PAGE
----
Biden Pushes For Gun Control Reform


Photo Courtesy of: Patrick Semansky

President Joe Biden speaks about the shooting in Boulder, Colorado.

Paulina Camacho, Journalist

On March 16th, a series of mass shootings occurred at 3 spas/massage parlors killing 8 people, 6 of which were of Asian descent. Authorities charged Robert Aaron of 8 counts of murder and aggravated assault. A week later, a gunman entered a supermarket shooting 10 people, including a police officer. Ahmad Al Aliwi Alissa was taken into custody facing 10 counts of first degree murder. The suspect accused of opening fire in a supermarket purchased an assault weapon a week prior to the incident, despite a ban on assault rifles passed in 2018. With the issue of gun violence in 2021, Biden pushes for gun reforms.

“We need action on this in the country,” Cedric Richmond, a senior adviser to Biden and director of the White House Office of Public Engagement stated, pointing to recently passed legislation in the House. “This President has a track record of fighting against the NRA and beating them, and we need to make sure that we have sensible gun regulations in this country to ensure safety. And so we need action, not just words and prayers.”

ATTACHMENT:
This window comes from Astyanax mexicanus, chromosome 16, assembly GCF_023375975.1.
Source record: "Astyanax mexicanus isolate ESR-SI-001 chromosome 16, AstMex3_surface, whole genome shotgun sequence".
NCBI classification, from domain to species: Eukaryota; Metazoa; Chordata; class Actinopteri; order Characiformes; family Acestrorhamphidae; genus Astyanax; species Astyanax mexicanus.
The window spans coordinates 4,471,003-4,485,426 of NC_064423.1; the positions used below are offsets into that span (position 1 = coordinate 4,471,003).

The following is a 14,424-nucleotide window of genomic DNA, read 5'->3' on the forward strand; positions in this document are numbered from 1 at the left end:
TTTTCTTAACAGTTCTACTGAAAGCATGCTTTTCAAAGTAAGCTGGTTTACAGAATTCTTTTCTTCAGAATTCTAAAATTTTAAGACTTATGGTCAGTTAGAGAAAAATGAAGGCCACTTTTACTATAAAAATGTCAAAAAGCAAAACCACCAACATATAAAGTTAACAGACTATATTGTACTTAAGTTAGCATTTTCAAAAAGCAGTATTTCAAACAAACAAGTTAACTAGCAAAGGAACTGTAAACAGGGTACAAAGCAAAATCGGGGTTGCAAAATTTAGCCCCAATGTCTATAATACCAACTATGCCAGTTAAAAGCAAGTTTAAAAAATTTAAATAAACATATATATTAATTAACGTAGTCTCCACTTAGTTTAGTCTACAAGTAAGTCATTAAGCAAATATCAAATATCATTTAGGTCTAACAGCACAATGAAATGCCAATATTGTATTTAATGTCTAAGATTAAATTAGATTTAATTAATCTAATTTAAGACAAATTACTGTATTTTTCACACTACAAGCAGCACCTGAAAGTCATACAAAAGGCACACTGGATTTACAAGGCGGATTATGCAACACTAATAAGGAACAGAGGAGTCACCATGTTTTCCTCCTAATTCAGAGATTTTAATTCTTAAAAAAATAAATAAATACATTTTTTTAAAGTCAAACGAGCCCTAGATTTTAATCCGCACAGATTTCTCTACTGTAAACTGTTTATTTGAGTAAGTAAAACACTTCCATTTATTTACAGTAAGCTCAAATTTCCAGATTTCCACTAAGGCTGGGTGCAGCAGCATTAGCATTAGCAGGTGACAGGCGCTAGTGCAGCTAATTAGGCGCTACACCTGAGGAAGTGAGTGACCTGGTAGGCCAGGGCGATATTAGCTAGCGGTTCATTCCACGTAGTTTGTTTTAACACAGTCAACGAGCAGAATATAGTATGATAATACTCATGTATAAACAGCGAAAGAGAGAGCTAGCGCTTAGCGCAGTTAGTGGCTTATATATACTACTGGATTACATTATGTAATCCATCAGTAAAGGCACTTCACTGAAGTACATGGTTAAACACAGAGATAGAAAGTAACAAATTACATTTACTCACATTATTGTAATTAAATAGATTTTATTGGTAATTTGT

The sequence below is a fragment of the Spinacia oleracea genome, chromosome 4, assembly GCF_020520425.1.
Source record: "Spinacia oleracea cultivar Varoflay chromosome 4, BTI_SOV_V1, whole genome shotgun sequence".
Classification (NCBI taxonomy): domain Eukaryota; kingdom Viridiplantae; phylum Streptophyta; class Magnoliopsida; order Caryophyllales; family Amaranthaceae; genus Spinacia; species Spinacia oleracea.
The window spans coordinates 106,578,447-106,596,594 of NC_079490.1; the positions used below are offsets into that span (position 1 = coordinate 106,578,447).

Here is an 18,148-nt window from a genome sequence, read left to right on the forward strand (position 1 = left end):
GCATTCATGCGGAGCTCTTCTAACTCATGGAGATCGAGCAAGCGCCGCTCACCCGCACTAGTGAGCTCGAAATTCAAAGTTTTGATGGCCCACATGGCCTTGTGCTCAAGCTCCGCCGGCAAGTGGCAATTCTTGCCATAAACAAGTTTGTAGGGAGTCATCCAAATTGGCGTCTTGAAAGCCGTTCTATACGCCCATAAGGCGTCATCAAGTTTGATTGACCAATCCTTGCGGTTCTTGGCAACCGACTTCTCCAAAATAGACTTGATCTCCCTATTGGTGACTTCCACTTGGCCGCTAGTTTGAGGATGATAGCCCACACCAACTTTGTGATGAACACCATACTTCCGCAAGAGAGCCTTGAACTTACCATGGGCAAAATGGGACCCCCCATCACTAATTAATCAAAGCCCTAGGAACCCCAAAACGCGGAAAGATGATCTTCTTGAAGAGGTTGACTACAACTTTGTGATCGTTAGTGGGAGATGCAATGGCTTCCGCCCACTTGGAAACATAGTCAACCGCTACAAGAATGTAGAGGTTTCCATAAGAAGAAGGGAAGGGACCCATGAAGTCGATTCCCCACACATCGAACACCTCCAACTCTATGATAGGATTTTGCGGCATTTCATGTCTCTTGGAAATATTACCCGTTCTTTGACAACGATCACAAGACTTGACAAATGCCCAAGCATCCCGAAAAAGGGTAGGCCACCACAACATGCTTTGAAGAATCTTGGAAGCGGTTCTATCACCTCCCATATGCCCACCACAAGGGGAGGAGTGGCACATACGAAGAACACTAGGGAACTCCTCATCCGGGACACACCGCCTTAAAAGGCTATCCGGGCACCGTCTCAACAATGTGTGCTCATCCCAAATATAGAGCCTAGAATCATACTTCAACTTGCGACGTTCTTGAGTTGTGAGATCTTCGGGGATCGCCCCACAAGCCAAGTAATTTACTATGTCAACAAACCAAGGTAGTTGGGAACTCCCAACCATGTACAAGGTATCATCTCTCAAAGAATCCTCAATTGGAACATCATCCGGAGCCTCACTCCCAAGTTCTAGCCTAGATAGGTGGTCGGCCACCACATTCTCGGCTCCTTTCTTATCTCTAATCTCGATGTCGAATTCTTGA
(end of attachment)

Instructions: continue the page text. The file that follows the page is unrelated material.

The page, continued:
Biden now urges for gun control after the Colorado shooting and has signaled to press for legislation on top of the other priorities in Congress. The proposed executive actions are requiring background checks on “ghost guns” (guns with no serial numbers) or alerting law enforcement agencies when someone fails a check. There’s also discussion about expanding and strengthening the current background checks as well and banning assault weapons. This includes people who can buy a gun and closing loopholes on background checks such as the “Charleston Loophole” that allows someone to buy a gun if a background check is not concluded after 3 days, and will now be extended to 10. 

Memorial of Atlanta shooting. (Photo Courtesy of: Google Images.)

“It remains a commitment, a personal commitment of the President, to do more on gun safety, to put more measures in place, to use the power of the presidency, to work with Congress. And certainly there’s an important role for the attorney general and the Justice Department to play in this regard,” White House Press Secretary Jen Psaki said last Thursday. “Unfortunately, don’t have any updates for you today, but it is an issue he remains committed to.”

House Republicans are not in favor of tightening gun control because of failed attempts of passing gun legislation in the past. The NRA has also expressed their opposition to banning assault rifles and gun control advocates state that they are “politicizing this horrific situation.”

“Every time there’s a shooting, we play this ridiculous theater where this committee gets together and proposes a bunch of laws that would do nothing to stop these murders,” Senator Ted Cruz said.